It's tough to choose a time to write a blog about qualifying exams (aka "comps" or "quals") since every school has a different schedule. Some departments have one big exam, other have several spaced throughout the first or second year. My qualifying exam was in January, so I started to get a little worried just around this time of the year. My department had two exams within one week, so I studied during every free minute I had during the prior two months. About two weeks before my exam, I had lunch with a friend of mine names Stella (not her real name). Stella was in a different department, but I knew her well and had lunch with her on most days. Stella was a wonderful listener. She nodded with empathy as I recounted my struggles with the qualifying exams, and how I would be dreading the next two weeks. At the end of the lunch I asked whether we could eat together the next day. She replied:" No, I cannot meet you for lunch tomorrow, because I'll have my qualifying exam then."
After a moment of silence I stuttered: "Your exam is tomorrow? And you didn't tell me?" She smiled and said: "It's really no big deal. I just studied for it a little everyday, so that's the best I can do right?"
Stella's department had a reputation for having very challenging qualifying exams, but she passed on her first try without worrying. What a different way of looking at the same situation. I passed too, but broke quite a sweat.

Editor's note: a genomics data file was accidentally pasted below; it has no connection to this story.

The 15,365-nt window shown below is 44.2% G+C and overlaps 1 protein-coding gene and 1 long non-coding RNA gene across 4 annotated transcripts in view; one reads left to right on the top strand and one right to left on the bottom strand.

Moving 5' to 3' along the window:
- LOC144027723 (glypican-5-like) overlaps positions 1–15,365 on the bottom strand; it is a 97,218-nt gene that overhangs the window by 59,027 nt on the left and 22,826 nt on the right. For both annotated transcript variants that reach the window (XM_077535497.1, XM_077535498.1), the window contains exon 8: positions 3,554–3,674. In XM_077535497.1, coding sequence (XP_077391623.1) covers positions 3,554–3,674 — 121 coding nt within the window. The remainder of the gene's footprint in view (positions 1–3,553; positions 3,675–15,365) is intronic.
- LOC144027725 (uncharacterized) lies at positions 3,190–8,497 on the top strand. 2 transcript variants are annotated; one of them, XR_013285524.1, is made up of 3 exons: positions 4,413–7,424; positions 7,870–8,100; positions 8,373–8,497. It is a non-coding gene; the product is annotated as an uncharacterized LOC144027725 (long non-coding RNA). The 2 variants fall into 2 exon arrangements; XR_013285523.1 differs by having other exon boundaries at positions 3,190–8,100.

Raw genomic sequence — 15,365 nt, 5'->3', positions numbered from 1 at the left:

Stella was just one of those people who stayed calm despite her demanding workload, and she always made time for exercising and her personal life as well. Was she a genius who was able to enjoy life and still do well academically? She might have been, I don't know her IQ, but I do know that she did spend a lot of time studying for exams, and working in the lab like the rest of us.
Ever since that day, I look at big assignments differently. If a big presentation comes my way, I try to put on Stella's relaxed attitude and look at the presentation as an opportunity to learn rather than a burden. I exercise regularly, because I know in the long run it will help me more efficient, even if it does take up an hour now and then. And finally, I make time to have lunch with friends. Besides taking my mind off work, lunch gives me the opportunity to have personal interactions (with inspiring people like Stella), and to build my support network. Having a few supportive and inspiring friends in graduate school can go a long way to help you stay motivated.
Wishing you the best,
Dora Farkas, PhD, Founder, PhDNet